Categories: news
      Date: Oct  1, 2010
     Title: "Sweet Sorghum as an Ideal Near-term, Advanced Ethanol Bio-fuel Feedstock"

By Jeff Turner

January 2010

In 2010, the United States will have the capacity to produce approximately 13 billion gallons of ethanol annually. Revisions to the Renewable Fuels Standard as part of the Energy Independence and Security Act of 2007, requires a total U.S. biofuel production capacity of 36 billion gallons per annum by 2022. The majority percentage of this production will be ethanol manufactured from cellulosic feedstock and others sources that meet the advanced biofuel requirements. The likely candidates must have a low carbon footprint, sustainable cultivation, provide appropriate energy return on energy input and not compete with food crops. Sweet sorghum meets these criteria. As a drought tolerant grass that requires limited fertilizer and insecticides, it is an ideal choice for arid and marginal locations that are not optimum for growing food.

Sweet sorghum is not new to North America. It was introduced in the mid 1800's and for well over 100 years was a staple in many agricultural communities. It was grown from Louisiana to Minnesota. Farmers planted it primarily for the sweet syrup extracted from the stalk and animal feed from the remaining foliage and grain buds. As the business of farming consolidated and grew beyond regional borders, competition from corn and higher value food crops pushed sweet sorghum cultivation to the extreme margins. This trend can and should be reversed. Research and academic institutions across the globe are defining the unique value that sweet sorghum brings to the production of ethanol. While it remains undesirable to replace food crops with energy crops, creative people are finding ample opportunity to grow sweet sorghum on marginal, abandoned and/or contaminated lands.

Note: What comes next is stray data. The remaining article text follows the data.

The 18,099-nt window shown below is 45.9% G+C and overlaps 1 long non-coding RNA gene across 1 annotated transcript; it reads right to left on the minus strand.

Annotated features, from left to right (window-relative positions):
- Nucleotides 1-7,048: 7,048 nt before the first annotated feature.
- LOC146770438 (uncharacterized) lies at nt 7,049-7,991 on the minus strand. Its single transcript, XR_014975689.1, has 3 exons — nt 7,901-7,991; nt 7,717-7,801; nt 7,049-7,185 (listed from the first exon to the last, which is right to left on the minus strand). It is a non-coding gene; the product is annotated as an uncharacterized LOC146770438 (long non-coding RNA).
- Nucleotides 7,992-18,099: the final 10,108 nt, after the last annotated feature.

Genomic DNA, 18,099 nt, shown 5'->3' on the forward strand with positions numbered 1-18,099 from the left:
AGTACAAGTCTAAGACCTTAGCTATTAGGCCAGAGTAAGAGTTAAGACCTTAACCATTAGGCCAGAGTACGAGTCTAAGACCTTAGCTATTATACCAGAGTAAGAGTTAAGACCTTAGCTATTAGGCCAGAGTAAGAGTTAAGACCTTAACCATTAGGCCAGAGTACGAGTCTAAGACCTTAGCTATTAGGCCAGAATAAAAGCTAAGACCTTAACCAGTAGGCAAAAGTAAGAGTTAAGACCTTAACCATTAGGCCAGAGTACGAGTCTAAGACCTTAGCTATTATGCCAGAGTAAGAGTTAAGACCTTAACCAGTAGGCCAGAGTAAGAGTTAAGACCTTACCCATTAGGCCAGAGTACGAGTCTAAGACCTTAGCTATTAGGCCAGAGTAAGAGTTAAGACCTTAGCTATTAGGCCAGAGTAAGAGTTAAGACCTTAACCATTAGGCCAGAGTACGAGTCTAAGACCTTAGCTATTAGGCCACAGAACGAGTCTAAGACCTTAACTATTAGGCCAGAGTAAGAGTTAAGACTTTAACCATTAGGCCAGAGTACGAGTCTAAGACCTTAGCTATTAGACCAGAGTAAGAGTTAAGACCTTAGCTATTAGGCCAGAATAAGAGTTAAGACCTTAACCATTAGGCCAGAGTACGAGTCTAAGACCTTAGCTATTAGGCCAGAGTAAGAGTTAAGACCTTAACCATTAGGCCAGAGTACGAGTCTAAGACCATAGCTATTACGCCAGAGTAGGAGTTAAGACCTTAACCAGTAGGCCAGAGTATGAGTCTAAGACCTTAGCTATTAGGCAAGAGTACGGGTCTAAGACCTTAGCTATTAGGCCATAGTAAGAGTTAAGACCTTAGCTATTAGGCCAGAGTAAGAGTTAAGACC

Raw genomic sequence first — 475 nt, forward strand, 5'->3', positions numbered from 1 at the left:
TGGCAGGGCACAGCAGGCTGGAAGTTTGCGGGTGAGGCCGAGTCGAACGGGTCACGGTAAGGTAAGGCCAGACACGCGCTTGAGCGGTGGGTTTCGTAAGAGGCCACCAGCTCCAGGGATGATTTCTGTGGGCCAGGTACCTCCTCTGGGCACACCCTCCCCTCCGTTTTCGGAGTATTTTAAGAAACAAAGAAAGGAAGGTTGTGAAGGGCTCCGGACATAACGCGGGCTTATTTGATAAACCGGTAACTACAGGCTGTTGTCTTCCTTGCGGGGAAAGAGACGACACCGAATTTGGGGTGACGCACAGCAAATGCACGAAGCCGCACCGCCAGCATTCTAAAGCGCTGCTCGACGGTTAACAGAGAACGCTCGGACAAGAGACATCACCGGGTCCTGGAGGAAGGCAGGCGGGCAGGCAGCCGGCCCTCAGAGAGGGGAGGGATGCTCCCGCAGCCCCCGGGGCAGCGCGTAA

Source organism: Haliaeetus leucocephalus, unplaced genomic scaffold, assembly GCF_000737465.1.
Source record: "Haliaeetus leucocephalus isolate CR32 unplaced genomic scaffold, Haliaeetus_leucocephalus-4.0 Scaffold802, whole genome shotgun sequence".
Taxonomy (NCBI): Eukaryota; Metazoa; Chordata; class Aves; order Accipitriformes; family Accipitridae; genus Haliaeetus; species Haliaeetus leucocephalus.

Sweet sorghum's advantages are not limited to cultivation opportunities. There are several reasons that make it an attractive choice. Unlike grain and cellulosic feedstocks, sweet sorghum juice does not need to be processed in order to release the sugars. It is simply filtered for impurities and then added to the fermentation process. This eliminates the energy intensive starch breakdown requirement and potentially offers low cost capacity to an existing grain ethanol plant. Likewise, sweet sorghum is an efficient producer of biomass. The grain and foliage can provide energy rich animal feed while the remaining biomass can be used for multiple purposes.

Typically sweet sorghum juice extraction methods follow traditional sugar cane processing. The stalks are crushed in a rotating mill, forcing the liquid to collect in a hopper. The juice is filtered and sent to the next stage while the "bagasse" is used for biomass combustion, feed or potentially paper pulp. A more contemporary approach is to separate the juice in a controlled process retaining specific plant materials and creating the opportunity for additional value added products. An example of this separation technology is the KTC Tilby separation system. Designed for both sugar cane and sorghum, the KTC Tilby system slices the stalk as opposed to crushing it. The controlled separation process limits the need for wash water and reduces overall connected horse power. The net result is clean sugar juice, wax, fiber, woody strands and minimal waste. This substantially increases the opportunities for by-product utilization and resale.

Sweet sorghum has a substantial role to play in the rapid expansion of ethanol biofuel. It does not need to compete with food crops, it is sustainable, it has a low carbon footprint, it has an outstanding net energy return and depending on the processing technology, it can provide additional value through co-product sales. Sweet sorghum is an ideal near term, advanced ethanol biofuel feedstock choice.